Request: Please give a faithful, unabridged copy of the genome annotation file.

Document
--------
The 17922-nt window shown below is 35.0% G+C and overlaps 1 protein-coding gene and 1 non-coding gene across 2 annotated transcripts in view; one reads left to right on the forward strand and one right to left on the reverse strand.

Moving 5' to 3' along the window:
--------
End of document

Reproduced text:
The 17922-nt window shown below is 35.0% G+C and overlaps 1 protein-coding gene and 1 non-coding gene across 2 annotated transcripts in view; one reads left to right on the forward strand and one right to left on the reverse strand.

Moving 5' to 3' along the window: